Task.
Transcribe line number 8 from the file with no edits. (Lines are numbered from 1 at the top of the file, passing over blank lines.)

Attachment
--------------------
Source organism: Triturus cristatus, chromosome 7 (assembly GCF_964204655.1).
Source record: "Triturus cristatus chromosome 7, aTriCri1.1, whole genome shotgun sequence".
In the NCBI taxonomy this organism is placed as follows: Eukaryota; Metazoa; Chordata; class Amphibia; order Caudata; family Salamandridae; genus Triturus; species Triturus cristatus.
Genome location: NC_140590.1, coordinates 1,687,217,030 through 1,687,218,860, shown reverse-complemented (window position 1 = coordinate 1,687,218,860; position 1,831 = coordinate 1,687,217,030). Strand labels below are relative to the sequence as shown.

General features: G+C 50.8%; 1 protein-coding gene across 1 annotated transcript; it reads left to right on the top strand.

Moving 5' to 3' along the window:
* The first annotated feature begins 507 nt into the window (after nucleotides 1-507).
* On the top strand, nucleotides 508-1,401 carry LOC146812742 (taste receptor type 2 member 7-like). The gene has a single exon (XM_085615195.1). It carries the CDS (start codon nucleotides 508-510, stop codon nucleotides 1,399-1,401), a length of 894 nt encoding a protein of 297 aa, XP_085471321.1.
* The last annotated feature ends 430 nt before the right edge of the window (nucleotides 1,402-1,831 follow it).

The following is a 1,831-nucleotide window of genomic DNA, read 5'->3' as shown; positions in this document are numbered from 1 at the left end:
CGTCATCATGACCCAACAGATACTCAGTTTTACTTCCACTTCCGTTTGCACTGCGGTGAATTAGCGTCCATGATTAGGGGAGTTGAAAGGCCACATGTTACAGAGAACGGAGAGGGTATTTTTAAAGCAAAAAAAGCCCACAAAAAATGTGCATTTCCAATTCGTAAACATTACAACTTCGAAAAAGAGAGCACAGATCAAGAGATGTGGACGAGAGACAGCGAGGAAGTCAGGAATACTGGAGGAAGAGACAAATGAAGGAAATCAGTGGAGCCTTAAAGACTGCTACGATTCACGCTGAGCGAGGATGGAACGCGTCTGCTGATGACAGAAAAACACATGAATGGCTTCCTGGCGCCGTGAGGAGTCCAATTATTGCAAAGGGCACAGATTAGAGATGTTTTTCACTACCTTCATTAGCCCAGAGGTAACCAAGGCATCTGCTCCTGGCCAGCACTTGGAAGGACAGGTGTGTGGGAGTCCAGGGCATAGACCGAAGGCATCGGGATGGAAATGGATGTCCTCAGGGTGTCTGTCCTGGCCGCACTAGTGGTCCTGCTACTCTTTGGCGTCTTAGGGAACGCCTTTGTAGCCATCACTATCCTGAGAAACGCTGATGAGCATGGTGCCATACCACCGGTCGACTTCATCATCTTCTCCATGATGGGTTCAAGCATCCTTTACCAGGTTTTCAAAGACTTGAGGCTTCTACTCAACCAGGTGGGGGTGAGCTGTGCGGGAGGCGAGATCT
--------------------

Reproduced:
* On the top strand, nucleotides 508-1,401 carry LOC146812742 (taste receptor type 2 member 7-like). The gene has a single exon (XM_085615195.1). It carries the CDS (start codon nucleotides 508-510, stop codon nucleotides 1,399-1,401), a length of 894 nt encoding a protein of 297 aa, XP_085471321.1.